A clause is a statement that is contained in a sentence. It can be the principal statement of a sentence or the minor statement of a sentence. A clause has a subject and a predicate and contains a finite verb.
A principal clause is one that contains the important statement of a sentence. It can usually stand sparately from the rest of the sentence and make sense by itself. Every sentence contains at least one principal clause.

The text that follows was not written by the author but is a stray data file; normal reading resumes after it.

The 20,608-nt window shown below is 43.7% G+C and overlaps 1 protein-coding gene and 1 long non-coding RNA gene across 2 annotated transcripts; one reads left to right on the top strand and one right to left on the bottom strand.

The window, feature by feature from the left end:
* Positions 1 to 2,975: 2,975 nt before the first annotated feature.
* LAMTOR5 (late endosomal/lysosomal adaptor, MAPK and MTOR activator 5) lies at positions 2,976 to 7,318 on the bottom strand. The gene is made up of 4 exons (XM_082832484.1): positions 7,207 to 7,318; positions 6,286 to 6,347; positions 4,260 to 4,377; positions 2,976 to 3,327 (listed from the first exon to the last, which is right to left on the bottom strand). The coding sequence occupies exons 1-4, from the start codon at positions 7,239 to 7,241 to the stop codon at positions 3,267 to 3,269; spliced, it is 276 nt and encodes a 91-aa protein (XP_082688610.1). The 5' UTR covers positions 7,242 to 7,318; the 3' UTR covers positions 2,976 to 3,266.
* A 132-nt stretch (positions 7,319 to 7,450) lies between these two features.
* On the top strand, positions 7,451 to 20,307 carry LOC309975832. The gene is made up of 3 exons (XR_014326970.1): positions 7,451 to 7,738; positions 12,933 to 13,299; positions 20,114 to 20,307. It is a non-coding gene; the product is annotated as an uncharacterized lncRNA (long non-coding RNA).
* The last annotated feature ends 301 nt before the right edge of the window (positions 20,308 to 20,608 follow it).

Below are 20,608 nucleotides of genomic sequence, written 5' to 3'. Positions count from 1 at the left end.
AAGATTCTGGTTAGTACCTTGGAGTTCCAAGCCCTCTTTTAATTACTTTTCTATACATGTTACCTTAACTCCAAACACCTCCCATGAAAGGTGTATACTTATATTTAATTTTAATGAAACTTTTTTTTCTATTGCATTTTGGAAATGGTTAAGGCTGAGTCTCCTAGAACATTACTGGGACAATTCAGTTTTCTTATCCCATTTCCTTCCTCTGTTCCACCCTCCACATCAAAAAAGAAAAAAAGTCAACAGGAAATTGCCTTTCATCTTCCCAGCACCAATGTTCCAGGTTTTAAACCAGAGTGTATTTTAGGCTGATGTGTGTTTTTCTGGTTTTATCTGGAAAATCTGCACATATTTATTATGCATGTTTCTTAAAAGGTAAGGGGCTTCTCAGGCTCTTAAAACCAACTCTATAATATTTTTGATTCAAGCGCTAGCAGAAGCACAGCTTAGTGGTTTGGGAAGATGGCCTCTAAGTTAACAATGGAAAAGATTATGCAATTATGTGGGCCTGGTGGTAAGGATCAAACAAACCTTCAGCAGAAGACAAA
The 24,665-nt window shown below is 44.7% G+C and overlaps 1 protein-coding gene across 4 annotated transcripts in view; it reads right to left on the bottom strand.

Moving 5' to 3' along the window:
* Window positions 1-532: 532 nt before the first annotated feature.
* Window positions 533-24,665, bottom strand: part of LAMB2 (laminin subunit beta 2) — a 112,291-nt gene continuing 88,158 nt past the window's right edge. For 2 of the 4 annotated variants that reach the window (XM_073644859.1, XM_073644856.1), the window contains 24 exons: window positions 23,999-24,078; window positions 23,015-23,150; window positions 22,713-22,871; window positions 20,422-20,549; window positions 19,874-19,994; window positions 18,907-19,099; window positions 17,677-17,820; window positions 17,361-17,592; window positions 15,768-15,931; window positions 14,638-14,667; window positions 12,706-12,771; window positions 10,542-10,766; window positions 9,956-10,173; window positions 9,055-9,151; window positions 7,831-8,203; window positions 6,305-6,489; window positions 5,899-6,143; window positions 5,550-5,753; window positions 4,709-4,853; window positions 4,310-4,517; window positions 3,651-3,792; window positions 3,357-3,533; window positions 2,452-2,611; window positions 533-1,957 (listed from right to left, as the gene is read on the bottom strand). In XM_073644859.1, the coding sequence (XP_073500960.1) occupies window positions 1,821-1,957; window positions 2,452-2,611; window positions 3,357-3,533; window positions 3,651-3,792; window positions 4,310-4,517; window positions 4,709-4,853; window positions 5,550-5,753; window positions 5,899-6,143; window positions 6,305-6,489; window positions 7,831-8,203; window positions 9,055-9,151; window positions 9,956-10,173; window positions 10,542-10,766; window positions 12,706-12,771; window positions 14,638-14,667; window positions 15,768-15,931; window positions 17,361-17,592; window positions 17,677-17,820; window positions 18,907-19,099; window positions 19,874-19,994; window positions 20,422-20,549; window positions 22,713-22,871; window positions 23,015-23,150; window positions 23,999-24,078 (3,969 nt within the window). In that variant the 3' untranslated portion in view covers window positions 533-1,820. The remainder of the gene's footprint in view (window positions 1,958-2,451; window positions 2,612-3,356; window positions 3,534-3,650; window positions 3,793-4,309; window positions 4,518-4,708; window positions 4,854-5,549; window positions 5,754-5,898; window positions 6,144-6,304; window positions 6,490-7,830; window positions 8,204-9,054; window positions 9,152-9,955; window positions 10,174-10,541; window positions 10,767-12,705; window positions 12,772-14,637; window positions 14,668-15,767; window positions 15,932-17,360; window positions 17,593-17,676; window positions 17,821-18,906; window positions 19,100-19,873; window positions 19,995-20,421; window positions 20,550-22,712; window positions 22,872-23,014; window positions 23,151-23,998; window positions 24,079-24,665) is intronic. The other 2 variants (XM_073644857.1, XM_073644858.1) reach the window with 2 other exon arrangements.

When the rain came, the painters went home because they could not paint in the rain.
The statement “the painters went home” is the most important piece of information in the sentence. It is the principal clause. The other two statements are of lesser importance. One tells when the painters went home; the other tells the reason for their going. They are subordinate clauses.
A subordinate clause is one of lesser importance because it depends on some other caluse and cannot stand by itself. A subordinate clause does the work of a noun, an adjective or an adverb.
|Refer also to||:||Noun Clause